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US DHS Launches Bug Bounty Programme

Security Researchers Invited to “Hack DHS”

The US government’s Department of Homeland Security (DHS) has announced the launch of a ‘bug bounty’ programme. ‘Hack DHS’ will see vetted hackers attempting to attack DHS systems, and rewarded with cash for any vulnerabilities they discover.

The programme will launch in the new year and run in three phases: first, hackers will conduct virtual assessments on a number of external DHS systems; second, a live, in-person hacking event; last, DHS identify and review lessons learned, and plan for future bug-bounty initiatives. Hackers will have to work within pre-defined rules of engagement, and DHS says the initiative will “leverage a platform created by the Department’s Cybersecurity and Infrastructure Agency“. Hackers participating will have to apply in advance and be vetted.

As the federal government’s cybersecurity quarterback, DHS must lead by example and constantly seek to strengthen the security of our own systems,” Alejandro N Mayorkas, DHS Secretary, explained in a statement announcing the programme.  “The Hack DHS program incentivizes highly skilled hackers to identify cybersecurity weaknesses in our systems before they can be exploited by bad actors. This program is one example of how the Department is partnering with the community to help protect our Nation’s cybersecurity.”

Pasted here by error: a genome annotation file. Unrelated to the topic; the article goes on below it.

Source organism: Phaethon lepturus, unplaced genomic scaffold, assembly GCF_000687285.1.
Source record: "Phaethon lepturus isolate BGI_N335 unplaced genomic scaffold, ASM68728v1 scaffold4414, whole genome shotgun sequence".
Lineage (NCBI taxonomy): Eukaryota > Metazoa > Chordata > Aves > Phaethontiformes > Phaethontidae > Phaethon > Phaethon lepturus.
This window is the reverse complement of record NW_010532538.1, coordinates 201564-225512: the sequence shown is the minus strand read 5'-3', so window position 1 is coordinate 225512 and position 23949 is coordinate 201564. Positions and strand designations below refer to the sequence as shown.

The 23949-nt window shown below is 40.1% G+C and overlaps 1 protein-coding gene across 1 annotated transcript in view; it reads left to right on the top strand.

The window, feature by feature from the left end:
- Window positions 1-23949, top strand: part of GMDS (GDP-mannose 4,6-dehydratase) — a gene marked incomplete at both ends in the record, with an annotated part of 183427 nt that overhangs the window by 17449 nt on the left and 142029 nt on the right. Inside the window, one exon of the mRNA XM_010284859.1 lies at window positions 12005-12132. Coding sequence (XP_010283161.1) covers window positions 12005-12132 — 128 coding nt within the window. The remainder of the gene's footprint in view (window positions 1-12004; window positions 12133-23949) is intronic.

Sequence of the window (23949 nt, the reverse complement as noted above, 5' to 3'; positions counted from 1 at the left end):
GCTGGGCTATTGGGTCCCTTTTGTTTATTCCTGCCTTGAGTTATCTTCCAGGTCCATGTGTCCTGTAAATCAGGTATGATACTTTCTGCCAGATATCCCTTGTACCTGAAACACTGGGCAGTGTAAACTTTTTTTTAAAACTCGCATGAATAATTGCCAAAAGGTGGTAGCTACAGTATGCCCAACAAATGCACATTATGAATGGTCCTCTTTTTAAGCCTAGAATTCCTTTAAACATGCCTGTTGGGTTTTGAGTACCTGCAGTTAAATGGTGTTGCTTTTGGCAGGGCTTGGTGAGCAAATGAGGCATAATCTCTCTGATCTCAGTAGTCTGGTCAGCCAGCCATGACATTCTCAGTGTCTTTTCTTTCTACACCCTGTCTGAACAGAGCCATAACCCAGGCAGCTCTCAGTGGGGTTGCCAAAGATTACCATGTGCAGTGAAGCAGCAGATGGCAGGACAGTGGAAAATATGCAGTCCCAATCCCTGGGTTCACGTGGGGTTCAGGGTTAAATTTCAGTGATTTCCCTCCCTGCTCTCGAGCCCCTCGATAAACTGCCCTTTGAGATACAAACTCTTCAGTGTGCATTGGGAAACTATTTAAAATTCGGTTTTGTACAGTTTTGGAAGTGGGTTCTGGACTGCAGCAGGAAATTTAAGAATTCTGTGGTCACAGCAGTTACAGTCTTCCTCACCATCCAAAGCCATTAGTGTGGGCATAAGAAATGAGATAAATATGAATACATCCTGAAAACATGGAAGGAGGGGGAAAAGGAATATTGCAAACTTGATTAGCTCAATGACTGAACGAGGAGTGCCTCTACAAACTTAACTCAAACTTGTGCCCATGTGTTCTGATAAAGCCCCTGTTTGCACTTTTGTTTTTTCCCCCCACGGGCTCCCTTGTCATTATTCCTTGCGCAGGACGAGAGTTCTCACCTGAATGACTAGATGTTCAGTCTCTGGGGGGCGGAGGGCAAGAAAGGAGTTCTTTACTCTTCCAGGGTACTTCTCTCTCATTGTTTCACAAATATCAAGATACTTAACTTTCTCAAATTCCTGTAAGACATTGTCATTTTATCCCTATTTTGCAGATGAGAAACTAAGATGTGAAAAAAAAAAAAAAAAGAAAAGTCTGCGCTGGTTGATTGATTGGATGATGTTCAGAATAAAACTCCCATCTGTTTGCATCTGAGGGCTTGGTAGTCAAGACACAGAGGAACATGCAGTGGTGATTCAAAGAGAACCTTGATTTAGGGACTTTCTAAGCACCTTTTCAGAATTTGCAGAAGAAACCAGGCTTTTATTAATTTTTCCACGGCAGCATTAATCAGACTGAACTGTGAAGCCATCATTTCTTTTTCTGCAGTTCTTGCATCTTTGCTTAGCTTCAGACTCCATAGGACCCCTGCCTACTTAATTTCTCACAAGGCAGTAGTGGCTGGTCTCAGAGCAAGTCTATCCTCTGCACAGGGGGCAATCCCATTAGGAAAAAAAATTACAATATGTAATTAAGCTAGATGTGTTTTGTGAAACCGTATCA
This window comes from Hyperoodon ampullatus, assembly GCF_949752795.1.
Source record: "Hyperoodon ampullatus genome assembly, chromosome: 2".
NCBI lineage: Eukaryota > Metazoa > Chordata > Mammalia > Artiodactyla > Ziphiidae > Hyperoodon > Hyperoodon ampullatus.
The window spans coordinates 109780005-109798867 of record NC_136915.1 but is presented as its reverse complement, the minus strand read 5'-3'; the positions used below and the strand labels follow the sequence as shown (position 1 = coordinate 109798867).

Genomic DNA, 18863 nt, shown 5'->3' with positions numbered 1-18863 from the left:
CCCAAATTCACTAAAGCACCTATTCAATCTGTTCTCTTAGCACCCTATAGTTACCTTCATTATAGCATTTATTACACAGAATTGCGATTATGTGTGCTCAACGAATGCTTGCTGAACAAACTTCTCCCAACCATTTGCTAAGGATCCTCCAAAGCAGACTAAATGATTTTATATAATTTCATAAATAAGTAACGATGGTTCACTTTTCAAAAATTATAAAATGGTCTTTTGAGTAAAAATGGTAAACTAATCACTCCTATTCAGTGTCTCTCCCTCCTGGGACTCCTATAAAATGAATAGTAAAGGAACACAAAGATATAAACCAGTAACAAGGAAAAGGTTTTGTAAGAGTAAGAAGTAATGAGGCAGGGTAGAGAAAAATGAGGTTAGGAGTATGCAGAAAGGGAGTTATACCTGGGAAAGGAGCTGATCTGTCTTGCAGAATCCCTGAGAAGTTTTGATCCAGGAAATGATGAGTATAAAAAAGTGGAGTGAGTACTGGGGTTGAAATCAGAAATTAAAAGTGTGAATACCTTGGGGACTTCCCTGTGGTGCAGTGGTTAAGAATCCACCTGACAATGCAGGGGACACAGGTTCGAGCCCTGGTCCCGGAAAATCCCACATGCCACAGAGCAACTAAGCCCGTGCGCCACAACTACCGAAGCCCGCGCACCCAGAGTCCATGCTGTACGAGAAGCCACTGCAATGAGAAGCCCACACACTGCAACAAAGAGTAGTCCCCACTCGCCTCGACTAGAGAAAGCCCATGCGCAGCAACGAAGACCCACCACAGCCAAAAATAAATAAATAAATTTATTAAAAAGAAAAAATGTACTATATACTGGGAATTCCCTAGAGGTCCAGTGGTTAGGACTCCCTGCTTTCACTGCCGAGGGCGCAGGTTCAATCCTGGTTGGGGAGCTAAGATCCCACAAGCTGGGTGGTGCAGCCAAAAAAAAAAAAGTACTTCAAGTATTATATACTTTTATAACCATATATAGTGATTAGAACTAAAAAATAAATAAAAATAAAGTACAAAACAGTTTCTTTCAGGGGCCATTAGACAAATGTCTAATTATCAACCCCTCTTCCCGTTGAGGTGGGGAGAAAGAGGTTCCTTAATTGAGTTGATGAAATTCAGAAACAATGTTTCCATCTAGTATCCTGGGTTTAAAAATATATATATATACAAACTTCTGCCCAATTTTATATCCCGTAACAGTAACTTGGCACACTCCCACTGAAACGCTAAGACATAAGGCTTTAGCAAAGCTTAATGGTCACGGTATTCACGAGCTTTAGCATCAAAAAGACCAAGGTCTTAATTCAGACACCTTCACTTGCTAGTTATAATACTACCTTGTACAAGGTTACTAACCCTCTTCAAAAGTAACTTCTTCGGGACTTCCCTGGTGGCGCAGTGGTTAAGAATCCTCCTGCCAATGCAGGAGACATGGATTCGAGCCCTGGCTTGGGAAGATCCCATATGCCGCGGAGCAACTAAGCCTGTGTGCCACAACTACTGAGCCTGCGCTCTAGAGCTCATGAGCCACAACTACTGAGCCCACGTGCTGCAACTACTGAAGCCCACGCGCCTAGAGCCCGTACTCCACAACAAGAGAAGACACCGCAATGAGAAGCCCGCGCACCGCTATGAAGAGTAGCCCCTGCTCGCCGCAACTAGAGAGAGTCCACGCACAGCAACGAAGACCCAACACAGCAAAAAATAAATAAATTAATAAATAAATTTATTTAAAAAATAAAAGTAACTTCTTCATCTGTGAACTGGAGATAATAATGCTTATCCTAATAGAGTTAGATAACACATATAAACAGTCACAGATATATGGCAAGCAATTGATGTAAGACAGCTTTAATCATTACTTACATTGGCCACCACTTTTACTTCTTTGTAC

This is not the first bug bounty programme to be conducted by the US government. In 2016, DoD launched Hack the Pentagon, which, in its initial pilot, saw over 1400 hackers participating and uncovered 138 previously unknown vulnerabilities, which the department’s Defense Media Activity was able to remediate. The programme has continued, was rebranded as the DoD’s Vulnerability Disclosure Program, and in May this year was extended to cover all publicly-accessible defence information systems. In a release published to announce this expansion, the DoD said that, since 2016, more than 29,000 vulnerability reports have been submitted, over 70% of which were determined to be valid. The expansion of the programme is expected to see these numbers “drastically increase, due to the security researcher community discovering vulnerabilities that were previously unreportable,” according to the release.

Secretary Mayorkas (r) during a tour of the Los Angeles Cyber Command Center in June. (Photo: U.S. Department of Homeland Security)

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